3. Kris, 19th century, detail of hilt, iron and steel. Enlarged Reproduction photograph.

    3a. Kris, 19th century, iron and steel. Reproduction photograph.

    In addition to the Wayang Show, the other most characteristic element of Javanese culture is the Kris. Tradition has it that Price Pandji, the hero of the Wayang Gedok plays, ruler of Djanggala in Eastern Java, forged the first kris, which became his favorite weapon, one he always wore, and one that was symbolic of his supernatural powers. As to its function, the kris is at the same time a weapon, an ornament, and a cultic object, something that every Javanese adult male had to possess. The kris is the link between the owner and his ancestors - even if the father had the kris newly made for his son entering adulthood - for it is the form, the sacrifice presented at the forging and compliance with the rules in its shaping that gives the soul to the kris and in this way links the young man to his ancestors.

    Association with the ancestors is also suggested by the fact that the kris, together with other important and valuable objects, was kept in the rear of the old Javanese houses, the part reserved for cult of the ancestors. Its presence in the house was supposed to bring good luck for the inhabitants, to relieve the pain felt by women in labor, to avert fire and flood, and so on., whereas the kris of the princes affected the fate of the population of the entire country. Once a year the kris was taken out, a sacrifice was shown to it, incense was burnt, the blade was rubbed with lemon juice and then arsenic, and finally oiled.

    The kris is exclusively a male implement, in some way identical with the wearer, a "brother" or his double. In South Celebes, for instance, a young husband returns to his parents for a few days after his nuptials, leaving his kris with his bride, who honors the kris as if it were her husband. In Java, the kris can substitute for the presence of the bridegroom at the marriage rite. although the ancient magic and religious function of the kris has somewhat diminished over the centuries, its use at ceremonial occasions still prevails in Java. The groom wears a kris at his wedding, a kris is stuck into the belt of the ceremonial dress of a young boy at the time of circumcision. There are also definite rules defining the wearing of a kris.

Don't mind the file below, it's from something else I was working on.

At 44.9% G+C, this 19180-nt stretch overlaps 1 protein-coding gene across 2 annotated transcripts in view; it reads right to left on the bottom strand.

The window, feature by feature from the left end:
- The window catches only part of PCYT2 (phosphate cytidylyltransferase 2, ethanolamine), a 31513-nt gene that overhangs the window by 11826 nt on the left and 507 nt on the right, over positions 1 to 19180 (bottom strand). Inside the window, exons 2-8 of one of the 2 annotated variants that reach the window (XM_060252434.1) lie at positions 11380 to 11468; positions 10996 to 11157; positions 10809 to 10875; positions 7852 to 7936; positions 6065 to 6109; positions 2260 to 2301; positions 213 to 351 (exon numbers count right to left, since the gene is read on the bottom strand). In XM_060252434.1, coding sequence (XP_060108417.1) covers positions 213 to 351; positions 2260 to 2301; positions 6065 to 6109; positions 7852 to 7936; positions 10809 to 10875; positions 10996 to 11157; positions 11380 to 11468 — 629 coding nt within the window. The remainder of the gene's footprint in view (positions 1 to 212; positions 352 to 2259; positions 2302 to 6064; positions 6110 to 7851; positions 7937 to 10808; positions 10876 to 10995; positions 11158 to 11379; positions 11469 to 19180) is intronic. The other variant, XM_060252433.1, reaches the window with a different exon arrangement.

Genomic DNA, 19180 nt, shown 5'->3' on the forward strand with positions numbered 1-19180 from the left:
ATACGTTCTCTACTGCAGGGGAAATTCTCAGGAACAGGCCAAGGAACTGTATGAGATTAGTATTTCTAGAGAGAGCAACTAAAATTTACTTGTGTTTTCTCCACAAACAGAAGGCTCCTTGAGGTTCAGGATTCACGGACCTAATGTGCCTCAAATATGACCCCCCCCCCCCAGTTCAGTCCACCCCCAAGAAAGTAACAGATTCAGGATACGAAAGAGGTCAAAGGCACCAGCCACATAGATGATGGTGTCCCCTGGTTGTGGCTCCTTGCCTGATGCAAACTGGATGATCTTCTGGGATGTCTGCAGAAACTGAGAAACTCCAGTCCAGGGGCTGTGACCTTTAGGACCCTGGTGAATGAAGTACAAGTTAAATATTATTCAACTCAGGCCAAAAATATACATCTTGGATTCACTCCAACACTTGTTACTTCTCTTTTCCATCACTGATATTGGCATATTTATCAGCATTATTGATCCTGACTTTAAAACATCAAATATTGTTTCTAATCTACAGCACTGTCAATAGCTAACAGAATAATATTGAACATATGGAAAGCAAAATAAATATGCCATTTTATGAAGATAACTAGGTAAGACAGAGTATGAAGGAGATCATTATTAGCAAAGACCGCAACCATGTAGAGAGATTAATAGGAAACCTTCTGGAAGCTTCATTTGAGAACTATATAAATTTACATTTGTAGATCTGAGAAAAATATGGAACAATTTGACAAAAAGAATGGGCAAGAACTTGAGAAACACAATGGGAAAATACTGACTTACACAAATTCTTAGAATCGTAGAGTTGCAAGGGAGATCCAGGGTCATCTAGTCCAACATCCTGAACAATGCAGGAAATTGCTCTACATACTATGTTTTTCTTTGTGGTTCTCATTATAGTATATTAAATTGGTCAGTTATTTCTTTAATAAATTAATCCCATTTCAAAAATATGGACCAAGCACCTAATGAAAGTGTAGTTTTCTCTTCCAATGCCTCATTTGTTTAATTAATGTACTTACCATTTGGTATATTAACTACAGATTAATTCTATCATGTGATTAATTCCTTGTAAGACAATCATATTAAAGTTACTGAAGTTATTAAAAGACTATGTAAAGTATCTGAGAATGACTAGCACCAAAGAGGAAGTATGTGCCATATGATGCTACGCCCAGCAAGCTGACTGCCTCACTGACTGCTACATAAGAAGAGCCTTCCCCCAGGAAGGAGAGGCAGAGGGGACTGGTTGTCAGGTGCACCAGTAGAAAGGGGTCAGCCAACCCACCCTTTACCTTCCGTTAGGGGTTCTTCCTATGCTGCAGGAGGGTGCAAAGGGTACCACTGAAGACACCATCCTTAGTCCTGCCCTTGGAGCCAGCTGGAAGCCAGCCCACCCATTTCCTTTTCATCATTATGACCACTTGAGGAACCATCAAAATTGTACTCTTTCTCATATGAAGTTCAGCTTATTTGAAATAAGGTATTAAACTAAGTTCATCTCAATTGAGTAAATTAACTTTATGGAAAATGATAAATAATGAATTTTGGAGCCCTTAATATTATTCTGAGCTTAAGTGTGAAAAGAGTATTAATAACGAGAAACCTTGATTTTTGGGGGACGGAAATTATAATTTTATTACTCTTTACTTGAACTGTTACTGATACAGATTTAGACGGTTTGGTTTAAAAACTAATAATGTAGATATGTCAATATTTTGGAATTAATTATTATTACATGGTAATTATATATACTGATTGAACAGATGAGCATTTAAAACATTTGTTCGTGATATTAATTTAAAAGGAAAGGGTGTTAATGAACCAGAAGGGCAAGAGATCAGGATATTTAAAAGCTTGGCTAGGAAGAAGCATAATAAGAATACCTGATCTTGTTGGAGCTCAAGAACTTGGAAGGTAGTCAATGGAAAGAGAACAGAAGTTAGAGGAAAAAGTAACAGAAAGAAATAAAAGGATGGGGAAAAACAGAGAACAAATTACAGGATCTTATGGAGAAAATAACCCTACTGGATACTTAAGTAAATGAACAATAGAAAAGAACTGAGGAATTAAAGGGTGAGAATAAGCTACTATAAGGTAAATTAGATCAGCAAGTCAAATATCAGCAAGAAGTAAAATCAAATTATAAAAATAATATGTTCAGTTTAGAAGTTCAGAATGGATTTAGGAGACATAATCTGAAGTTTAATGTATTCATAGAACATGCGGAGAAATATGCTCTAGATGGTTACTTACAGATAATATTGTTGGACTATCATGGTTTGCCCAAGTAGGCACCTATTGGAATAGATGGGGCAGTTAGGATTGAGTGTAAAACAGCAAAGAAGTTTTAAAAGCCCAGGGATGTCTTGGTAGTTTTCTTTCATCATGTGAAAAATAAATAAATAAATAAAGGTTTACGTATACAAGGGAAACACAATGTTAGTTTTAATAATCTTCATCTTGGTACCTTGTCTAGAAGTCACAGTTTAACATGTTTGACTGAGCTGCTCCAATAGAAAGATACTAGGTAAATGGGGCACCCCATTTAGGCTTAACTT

It is believed that the kris brings good luck to its wearer if the owner inherited it or if the spirit inhabiting the kris resembles him. In case of danger, such a kris rattles in its sheath to warn the owner; in combat it guides the hand of its master, and can fight by itself; wearing it makes its possessor unwoundable.

    The motifs on the blade also had magiac significance. The kris-smith or empu was supposed to present a sacrifice before settling down to work, starting out only on a lucky day. When the desired design appeared on the surface of the blade, the empu engraved in it the form of the naga snake from the tip to the base. The blade is encrusted with gold and silver.

    The hilt, made by a different craftsman, is of wood (the most frequently used material in Java) with figural designs, generally showing mythical beings, most often the Garuda eagle, Vishnu's mount, and the demonic Rakshasa - Demons of frightening appearance who are enemies of the gods and their worshippers.